Seattle, home of the infamous CHOP movement where protestors occupied city blocks, and the city’s mayor termed the area a “summer of love.” Four CHOP shootings later, the mayor allowed police to clear the area. Seattle lost more than 500 police officers after the city council reduced the police budget by 18%. Yet in 2021, a newly elected mayor defeated his challenger, who was championing further cuts in law enforcement. 

Crime & Chaos Impact in Congressional Races

Crime, public safety, and social unrest have historically resonated in national politics. 

Richard Nixon defeated Hubert Humphrey due in part to the perception that Humphrey was “soft” on crime. Bill Clinton avoided the mushy tag by adding 100,000 new police officers to the streets. Biden does not have the Clintonian touch to thread the needle—moderate his credentials on hot-button social issues while not antagonizing his base.  

The National Republican Senatorial Committee is airing digital ads in select Senate races tying Democratic candidates with the most virulent antisemitic attacks and labeling protestors “Hamas sympathizers.” When Ohio Democratic Senator Sherrod Brown refused to denounce the demonstrators, his GOP opponent responded how Brown “wholeheartedly endorsed vile and violent antisemitic demonstrations.” Harsh but probably effective. Rosen (Nevada), Hester (Montana), and Casey (Pennsylvania) are vulnerable to flip. 

The Cook Political Report has 210 lean or solid Republican seats, with 203 lean or solid for the Democrats. Twenty-two seats are “toss-ups.” Republicans will benefit from the violence and chaos, especially if their Democratic opponent is locked into progressive views not aligned with their constituents. 

The Verdict’s Impact on Biden/Trump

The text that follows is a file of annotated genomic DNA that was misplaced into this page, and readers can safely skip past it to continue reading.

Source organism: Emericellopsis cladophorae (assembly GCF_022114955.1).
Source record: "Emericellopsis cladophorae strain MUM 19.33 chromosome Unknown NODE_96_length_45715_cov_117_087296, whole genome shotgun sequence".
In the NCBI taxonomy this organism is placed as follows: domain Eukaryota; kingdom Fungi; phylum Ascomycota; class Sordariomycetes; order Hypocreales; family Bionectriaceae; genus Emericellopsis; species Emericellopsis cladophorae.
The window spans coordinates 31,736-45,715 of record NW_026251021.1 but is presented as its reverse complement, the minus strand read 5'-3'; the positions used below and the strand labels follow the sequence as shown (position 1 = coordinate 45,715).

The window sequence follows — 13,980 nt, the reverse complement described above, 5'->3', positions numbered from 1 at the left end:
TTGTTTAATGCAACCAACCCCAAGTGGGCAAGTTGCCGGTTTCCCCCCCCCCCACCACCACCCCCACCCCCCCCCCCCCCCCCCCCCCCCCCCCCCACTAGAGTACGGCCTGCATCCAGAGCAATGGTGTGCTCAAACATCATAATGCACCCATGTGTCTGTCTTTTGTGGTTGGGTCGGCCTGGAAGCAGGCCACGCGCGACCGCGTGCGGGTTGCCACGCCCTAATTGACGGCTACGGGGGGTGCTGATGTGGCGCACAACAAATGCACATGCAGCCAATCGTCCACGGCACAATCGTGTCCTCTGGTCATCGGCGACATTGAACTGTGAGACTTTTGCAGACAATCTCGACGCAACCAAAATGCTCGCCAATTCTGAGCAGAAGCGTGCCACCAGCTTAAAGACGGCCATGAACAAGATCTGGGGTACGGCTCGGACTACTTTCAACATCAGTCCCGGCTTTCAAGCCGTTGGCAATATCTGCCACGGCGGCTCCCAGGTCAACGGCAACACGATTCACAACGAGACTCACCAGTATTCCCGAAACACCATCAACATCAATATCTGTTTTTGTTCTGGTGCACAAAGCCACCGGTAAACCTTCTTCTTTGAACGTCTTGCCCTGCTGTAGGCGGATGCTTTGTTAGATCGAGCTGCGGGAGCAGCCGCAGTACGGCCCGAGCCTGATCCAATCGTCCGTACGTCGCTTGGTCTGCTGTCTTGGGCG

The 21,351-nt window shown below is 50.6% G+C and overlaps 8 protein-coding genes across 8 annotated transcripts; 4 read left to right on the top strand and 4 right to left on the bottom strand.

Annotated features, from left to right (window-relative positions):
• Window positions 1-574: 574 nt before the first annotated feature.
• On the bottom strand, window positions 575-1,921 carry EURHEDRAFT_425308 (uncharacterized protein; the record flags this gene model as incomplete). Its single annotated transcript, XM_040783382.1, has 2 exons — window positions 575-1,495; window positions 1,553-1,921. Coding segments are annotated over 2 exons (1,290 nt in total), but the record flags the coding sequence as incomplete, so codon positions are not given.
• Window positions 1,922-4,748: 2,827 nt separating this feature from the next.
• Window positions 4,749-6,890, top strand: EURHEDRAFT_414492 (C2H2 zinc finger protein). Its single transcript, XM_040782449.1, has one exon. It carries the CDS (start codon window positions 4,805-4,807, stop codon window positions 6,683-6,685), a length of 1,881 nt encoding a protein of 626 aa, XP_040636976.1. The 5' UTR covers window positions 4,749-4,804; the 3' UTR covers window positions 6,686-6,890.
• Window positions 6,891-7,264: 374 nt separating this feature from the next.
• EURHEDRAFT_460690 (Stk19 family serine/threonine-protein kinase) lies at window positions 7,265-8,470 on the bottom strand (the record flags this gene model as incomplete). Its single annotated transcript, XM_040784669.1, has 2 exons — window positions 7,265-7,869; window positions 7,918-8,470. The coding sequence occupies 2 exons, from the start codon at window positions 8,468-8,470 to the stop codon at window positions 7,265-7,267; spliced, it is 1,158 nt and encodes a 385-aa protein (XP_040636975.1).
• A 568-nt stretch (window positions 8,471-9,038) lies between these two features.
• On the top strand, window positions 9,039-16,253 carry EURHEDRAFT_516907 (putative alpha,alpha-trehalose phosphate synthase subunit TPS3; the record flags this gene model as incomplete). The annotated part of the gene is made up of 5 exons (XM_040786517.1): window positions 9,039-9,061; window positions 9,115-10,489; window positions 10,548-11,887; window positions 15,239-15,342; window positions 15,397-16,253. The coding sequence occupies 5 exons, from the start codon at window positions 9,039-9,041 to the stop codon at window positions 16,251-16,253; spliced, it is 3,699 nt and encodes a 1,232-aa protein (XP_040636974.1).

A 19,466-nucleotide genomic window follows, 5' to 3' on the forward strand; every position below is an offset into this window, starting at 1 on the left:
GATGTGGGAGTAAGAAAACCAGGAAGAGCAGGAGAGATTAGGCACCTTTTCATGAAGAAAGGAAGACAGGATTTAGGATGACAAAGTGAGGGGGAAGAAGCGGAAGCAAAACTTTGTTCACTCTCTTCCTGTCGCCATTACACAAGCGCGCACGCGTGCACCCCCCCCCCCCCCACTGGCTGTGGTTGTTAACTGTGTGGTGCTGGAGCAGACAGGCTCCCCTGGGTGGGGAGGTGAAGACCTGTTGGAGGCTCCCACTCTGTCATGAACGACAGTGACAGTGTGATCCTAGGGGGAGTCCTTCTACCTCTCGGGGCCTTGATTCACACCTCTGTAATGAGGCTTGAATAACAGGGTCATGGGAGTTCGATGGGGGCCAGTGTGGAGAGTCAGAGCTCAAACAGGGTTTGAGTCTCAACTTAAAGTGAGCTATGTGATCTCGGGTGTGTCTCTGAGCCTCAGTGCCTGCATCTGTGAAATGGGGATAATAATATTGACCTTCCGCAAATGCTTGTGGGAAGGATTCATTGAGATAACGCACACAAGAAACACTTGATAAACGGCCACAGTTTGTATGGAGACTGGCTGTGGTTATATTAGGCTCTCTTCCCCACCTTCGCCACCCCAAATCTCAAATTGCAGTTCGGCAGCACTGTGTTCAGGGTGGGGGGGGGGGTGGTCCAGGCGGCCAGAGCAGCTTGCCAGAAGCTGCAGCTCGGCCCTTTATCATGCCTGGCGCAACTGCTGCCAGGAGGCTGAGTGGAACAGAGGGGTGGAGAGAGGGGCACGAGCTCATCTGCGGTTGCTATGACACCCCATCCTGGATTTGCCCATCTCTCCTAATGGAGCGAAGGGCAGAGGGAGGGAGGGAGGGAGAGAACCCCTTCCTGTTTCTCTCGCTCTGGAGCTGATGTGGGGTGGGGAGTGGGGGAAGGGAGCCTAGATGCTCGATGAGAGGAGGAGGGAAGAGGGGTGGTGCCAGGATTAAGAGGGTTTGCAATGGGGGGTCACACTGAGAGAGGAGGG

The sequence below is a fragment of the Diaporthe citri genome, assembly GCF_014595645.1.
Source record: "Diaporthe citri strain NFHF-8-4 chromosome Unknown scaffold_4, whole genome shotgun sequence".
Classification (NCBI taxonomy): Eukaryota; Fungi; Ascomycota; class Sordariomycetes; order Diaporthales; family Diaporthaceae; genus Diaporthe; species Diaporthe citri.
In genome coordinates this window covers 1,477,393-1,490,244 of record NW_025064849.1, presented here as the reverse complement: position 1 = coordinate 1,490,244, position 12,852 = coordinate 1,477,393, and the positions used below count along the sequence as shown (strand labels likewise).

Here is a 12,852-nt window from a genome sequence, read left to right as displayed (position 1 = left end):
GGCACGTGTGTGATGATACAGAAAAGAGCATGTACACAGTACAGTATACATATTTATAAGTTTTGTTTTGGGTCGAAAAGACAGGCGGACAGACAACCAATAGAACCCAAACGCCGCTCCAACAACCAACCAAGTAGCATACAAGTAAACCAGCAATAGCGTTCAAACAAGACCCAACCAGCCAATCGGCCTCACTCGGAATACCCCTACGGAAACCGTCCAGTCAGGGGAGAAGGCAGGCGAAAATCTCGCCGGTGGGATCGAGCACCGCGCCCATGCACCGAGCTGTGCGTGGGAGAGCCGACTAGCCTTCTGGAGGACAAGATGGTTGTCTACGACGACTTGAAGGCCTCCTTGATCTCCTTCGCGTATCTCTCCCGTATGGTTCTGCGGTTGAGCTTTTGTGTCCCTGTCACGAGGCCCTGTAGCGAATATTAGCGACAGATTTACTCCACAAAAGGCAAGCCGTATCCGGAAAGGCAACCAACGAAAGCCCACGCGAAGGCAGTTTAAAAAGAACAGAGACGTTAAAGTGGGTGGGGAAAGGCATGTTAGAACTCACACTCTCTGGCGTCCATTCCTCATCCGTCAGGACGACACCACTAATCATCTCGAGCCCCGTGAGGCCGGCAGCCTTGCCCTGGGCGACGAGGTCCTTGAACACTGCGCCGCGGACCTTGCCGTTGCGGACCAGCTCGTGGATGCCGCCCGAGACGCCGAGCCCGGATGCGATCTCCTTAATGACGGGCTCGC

The historic verdict has rallied Republicans around Trump. The political proof is raising $52 million twenty-four hours after the verdict. Yet the verdict has political riches for Ds, and hundreds of millions in political ads will air the phrase “convicted felon.”  

A few objective observers, such as CNN legal commentator and New York magazine author Elie Honig, stated, “Prosecutors got Trump—But they also contorted the law.” A key metric is how many independents and less partisan voters view Trump as a sympathetic figure. Republicans have legitimate arguments about Bragg and various aspects of the case, but Democrats have a verdict.  

The political impact is not settled. While voters’ opinions on Trump and Biden are basically baked in. It is worth noting that every poll has economy/inflation as the dominant issues with immigration second. Elections are always about the future, Biden is best served not dwelling on the verdict, and Trump should never mention 2020—will either one focus on the future? 

“Convicted felon” is uncharted territory. Both bases are energized. However, outraged voters who see Trump as a victim are more motivated than Democratic voters who are content that “we got him.” The verdict could trigger a significant Republican GOTV/get-out-the-vote effort.